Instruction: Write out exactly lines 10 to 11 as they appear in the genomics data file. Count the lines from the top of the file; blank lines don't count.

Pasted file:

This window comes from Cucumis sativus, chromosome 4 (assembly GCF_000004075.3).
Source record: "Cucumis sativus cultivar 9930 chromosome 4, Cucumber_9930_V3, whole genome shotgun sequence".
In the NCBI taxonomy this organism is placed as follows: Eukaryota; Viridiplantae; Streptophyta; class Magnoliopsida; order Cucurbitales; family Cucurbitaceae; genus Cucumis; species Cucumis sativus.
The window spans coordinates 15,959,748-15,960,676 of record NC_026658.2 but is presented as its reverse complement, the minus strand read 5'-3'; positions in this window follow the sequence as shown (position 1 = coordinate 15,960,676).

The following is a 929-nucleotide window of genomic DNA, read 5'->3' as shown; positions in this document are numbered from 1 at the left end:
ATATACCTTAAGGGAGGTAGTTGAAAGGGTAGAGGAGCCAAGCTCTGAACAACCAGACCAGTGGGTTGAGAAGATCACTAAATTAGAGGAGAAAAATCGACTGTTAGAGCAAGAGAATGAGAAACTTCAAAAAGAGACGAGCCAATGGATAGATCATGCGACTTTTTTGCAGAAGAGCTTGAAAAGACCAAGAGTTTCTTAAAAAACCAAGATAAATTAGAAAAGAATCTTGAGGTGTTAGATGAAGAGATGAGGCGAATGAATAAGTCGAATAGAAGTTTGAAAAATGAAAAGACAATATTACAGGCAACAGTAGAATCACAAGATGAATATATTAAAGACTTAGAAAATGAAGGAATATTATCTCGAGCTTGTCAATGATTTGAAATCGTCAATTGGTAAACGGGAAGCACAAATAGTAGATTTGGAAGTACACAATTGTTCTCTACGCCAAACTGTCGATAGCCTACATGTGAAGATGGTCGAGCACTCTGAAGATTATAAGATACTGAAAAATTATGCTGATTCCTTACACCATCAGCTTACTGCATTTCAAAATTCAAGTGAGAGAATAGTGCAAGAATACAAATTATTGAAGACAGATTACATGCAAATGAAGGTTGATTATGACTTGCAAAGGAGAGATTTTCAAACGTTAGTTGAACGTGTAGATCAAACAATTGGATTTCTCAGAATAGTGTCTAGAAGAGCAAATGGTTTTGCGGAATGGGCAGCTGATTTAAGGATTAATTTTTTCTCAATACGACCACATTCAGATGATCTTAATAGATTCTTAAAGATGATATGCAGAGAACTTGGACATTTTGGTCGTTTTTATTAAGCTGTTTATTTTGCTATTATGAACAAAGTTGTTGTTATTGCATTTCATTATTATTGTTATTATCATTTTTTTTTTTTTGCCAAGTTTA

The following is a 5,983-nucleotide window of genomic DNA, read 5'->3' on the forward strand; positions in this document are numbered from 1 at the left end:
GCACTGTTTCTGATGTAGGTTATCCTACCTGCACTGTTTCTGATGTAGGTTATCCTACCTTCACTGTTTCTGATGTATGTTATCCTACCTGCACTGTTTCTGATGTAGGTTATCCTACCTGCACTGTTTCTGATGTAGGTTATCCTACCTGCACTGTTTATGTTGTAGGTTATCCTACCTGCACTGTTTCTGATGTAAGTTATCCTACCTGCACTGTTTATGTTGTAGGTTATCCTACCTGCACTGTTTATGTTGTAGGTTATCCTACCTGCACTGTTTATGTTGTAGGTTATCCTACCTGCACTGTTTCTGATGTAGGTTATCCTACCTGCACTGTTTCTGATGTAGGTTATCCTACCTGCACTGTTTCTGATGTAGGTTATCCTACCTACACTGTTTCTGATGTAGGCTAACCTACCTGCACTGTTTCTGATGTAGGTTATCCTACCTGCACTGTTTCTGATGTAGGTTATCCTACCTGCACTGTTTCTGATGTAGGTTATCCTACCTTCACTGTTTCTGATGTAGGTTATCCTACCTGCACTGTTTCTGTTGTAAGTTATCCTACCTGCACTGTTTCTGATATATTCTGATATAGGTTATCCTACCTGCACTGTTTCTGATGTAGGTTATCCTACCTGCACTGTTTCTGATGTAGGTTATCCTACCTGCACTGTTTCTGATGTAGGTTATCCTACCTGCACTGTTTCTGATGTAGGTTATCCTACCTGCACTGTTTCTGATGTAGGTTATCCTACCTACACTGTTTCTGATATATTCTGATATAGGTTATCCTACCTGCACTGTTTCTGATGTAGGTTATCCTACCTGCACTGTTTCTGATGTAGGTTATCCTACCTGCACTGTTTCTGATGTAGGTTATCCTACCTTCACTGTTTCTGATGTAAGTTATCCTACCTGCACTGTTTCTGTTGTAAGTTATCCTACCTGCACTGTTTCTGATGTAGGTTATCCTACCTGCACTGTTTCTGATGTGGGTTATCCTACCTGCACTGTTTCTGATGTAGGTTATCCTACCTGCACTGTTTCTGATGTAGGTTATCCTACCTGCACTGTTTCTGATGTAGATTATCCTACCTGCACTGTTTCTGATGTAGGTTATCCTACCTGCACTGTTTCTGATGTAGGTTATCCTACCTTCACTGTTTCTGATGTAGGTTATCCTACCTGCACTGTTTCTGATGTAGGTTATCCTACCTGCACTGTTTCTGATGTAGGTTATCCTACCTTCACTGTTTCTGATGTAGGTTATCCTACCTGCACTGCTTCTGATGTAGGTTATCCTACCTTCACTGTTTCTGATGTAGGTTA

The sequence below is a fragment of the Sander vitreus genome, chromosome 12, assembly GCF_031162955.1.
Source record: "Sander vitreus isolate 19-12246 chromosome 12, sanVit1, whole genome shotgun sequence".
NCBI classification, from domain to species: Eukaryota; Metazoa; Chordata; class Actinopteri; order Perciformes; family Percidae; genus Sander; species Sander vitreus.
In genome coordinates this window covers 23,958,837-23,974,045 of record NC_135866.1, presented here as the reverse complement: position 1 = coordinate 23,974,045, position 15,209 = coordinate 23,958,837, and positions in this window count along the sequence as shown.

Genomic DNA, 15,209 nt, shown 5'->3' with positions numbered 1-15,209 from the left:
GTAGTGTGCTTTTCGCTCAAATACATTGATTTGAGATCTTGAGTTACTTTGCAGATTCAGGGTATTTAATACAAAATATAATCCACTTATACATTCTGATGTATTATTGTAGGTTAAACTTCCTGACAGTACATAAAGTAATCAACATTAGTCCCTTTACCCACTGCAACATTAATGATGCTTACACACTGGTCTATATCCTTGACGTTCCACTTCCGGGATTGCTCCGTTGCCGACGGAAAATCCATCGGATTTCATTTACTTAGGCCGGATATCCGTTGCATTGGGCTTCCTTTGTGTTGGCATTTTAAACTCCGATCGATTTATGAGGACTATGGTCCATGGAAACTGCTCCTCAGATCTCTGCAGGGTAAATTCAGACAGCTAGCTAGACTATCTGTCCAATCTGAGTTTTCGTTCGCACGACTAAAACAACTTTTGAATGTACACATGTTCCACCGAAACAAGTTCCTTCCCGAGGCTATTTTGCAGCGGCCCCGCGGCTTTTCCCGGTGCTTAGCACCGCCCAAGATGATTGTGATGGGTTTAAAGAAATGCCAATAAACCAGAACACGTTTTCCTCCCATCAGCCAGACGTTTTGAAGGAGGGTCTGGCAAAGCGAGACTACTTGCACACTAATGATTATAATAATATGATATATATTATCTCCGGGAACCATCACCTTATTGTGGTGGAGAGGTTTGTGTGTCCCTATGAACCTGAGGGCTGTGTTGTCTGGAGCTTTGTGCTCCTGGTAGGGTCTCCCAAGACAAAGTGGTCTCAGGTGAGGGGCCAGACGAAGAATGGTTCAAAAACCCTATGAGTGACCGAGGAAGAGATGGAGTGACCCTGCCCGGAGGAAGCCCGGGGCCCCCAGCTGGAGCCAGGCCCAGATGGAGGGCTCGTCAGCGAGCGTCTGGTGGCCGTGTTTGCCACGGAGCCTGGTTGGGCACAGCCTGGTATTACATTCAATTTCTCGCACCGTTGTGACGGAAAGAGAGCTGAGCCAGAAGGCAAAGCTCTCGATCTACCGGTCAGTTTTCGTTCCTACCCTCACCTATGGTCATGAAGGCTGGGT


Source record: "Sander vitreus isolate 19-12246 chromosome 12, sanVit1, whole genome shotgun sequence".
NCBI classification, from domain to species: Eukaryota; Metazoa; Chordata; class Actinopteri; order Perciformes; family Percidae; genus Sander; species Sander vitreus.